8

I was wondering what is the recommendation for a business that needs to store binaries for distribution as well as for dependencies to be used by our projects, with projects in different languages/technologies (.NET, Javascript/Java, C/C++, TAL).

Thank you, any info is appreciated!!

8

Am using both right now.

Nexus will support more repo types with the free version than Artifactory

but

Artifactory will have more repos support in the paid tier

Nexus now support Conda natively (since a few weeks ago if memory serves)

Artifactory will be quite pricey, especially if you plan on having tests and staging instances to test out your config and/or custom plugins as you will have to shell for at least a Pro instance (3K+USD). Nexus will allow you to test most of these with the free version.

JFrog has exemplary support but a bit pushy with their sales. They will have help around though to get you started should you need it.

I have not tried Nexus support or sales force so I cant comment (the free version was plenty enough for our needs).

I found the plugin framework to be more usable with Artifactory though it felt a bit limited. Nexus seems more powerfull but it can be difficult to upgrade/remove plugins from a working instance. On that front I much preferred Artifactory.

Overall we did go with Artifactory, personally I find them to be pretty much equivalent. It will depend a bit on the actual technology you need supported (pypi, nuget, maven etc).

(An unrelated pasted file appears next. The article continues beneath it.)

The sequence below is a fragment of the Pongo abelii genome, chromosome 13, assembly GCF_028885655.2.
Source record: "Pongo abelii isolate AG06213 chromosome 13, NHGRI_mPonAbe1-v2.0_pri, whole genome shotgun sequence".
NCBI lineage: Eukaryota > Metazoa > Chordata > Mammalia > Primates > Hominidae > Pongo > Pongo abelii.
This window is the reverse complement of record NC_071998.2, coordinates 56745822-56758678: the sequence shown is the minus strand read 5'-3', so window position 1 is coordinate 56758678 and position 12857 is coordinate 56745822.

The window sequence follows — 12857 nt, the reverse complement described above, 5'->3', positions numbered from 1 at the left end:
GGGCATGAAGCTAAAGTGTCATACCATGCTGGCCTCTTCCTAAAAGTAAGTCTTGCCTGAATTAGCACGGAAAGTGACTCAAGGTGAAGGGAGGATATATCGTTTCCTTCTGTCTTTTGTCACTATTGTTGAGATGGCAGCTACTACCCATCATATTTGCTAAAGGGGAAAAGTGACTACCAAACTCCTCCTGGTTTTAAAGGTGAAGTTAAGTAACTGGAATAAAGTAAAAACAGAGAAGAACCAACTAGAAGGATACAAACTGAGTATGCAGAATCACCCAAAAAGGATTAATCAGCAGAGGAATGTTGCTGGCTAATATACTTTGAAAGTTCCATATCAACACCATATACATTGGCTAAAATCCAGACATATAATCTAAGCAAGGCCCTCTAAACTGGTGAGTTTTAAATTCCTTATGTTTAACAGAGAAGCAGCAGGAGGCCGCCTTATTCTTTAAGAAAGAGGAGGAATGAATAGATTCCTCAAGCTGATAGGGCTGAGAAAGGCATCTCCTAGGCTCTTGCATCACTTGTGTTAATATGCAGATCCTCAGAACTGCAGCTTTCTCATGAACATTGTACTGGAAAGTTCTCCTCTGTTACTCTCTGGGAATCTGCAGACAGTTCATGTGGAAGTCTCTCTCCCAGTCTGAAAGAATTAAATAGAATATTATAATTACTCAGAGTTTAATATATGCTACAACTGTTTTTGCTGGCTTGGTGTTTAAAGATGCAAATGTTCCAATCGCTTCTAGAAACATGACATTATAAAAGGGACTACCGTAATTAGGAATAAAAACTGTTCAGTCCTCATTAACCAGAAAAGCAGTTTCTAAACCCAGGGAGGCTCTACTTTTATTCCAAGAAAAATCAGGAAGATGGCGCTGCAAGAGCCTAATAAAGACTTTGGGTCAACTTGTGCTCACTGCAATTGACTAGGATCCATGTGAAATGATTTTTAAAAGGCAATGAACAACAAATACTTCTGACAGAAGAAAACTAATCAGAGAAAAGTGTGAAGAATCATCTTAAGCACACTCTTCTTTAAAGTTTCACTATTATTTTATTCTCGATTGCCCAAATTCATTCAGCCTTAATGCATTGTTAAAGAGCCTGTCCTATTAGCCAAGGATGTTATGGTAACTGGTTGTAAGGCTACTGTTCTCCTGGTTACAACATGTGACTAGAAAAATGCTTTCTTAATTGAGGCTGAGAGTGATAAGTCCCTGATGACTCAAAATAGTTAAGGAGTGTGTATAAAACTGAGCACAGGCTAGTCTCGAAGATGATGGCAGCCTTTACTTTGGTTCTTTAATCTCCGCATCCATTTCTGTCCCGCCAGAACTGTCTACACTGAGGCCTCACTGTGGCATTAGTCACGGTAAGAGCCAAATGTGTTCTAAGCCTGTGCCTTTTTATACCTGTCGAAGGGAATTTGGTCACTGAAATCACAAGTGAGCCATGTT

1
  • 1
    Thank you very much for your response, it gives me better insight!!
    – Ivy
    Feb 28 '20 at 18:03
6

I have used both in enterprise settings a fair bit, but I had never really thought this through until reading the question. Artifactory seems much more complete/impressive to me, but I have used it more recently than Neuxs, so I was worried that I might be biased.

I just spent ~30 minutes reading online. Virtually every comparison or article is either totally biased (literally JFROG or Sonatype supported), or is just lacking in detail.

I eventually did find this though, which is fairly in line with my initial thoughts: https://www.praqma.com/stories/artifactory-nexus-proget/:

  • Artifactory supports far more repository types.
  • Atifactory has a far better REST API (and has often been ahead on feature development, though it seems like Nexus does catch up over time).
  • Nexus is a little more extensible.
  • Artifactory costs significantly more.

So... both are good. If you aren't amazingly cost conscious and want the best overall tool, probably choose artifactory. If you have specific needs and Nexus covers your required repository types, it might be worth using it to save some money as it is a solid product in the end.

1
  • 1
    Thank you very much for your comment, and for taking the time to find a good article!! The link you posted was full of good information :)
    – Ivy
    Feb 28 '20 at 21:54
1

To add more info to John's answer above: the author of that comparison article updated it at https://www.eficode.com/blog/artifactory-nexus-proget

From my opinion, I left jFrog and went with Nexus because Nexus free version has all my needs (repo type: Maven, yum, pypi and Docker; feature: proxy repo, private repo, group repo; authentication: LDAP/Active directory). Since I am neither using CI/CI feature nor opening my repo to the internet, I couldn't (and shouldn't) give any comments on that point.

Your Answer

By clicking “Post Your Answer”, you agree to our terms of service, privacy policy and cookie policy

Not the answer you're looking for? Browse other questions tagged or ask your own question.